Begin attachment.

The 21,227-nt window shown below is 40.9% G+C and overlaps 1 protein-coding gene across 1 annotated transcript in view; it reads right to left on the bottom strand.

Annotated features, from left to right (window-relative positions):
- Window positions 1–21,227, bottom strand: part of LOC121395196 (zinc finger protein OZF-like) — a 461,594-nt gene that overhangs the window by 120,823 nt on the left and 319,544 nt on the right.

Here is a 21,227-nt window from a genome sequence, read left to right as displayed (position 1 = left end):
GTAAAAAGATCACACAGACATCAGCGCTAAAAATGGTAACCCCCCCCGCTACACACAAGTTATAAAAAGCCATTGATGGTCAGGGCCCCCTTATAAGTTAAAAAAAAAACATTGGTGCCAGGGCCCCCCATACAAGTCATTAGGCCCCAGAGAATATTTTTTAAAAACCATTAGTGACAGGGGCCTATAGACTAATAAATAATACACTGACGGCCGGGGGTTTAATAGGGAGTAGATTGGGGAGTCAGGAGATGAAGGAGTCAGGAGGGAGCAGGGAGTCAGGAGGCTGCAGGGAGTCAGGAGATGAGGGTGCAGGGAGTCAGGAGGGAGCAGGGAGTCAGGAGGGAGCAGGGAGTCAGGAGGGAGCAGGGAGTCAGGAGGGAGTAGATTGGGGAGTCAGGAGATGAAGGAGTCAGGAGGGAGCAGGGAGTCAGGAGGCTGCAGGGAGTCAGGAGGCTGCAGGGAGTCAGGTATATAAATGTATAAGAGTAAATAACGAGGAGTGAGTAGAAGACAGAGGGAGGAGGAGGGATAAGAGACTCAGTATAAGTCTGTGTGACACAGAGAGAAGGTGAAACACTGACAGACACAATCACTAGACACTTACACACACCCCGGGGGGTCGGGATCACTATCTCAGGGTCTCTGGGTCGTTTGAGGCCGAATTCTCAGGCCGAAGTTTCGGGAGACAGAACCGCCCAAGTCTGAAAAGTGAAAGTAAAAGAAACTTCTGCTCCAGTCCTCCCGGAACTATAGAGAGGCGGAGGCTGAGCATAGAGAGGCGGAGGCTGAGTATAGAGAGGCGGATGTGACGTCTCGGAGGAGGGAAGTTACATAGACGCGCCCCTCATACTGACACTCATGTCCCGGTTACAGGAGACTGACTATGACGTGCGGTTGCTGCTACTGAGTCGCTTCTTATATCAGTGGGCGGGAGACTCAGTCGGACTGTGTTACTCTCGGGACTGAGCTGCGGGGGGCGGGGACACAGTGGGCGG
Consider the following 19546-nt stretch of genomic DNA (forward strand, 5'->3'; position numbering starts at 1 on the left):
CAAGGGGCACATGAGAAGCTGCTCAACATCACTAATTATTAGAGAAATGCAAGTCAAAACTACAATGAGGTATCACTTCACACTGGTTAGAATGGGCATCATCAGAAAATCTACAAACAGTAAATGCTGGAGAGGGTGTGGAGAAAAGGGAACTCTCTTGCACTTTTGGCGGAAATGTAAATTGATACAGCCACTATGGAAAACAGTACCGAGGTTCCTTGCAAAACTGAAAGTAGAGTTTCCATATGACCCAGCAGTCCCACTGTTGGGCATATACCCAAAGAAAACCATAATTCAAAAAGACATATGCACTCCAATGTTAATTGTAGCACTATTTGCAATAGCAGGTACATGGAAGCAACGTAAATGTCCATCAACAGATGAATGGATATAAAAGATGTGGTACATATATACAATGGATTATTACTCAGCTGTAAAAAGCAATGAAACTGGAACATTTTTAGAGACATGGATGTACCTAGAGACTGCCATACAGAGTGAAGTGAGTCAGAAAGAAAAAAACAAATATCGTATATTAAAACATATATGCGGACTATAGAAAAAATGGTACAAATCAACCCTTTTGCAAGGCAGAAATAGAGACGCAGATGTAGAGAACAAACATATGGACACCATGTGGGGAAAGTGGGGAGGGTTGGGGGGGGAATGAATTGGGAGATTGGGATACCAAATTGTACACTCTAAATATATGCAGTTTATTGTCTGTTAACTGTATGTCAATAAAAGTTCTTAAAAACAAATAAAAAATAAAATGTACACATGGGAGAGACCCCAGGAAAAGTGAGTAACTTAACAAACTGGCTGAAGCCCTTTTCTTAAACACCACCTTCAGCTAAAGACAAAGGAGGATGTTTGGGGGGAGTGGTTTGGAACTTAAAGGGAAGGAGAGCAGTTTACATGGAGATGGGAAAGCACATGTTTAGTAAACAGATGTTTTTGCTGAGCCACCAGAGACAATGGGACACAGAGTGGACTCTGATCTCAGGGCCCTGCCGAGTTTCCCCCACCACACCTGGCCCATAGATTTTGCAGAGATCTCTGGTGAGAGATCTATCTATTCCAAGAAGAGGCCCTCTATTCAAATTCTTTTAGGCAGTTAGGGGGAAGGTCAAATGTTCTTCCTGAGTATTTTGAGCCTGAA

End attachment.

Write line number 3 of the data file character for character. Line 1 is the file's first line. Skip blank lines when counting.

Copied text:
- Window positions 1–21,227, bottom strand: part of LOC121395196 (zinc finger protein OZF-like) — a 461,594-nt gene that overhangs the window by 120,823 nt on the left and 319,544 nt on the right.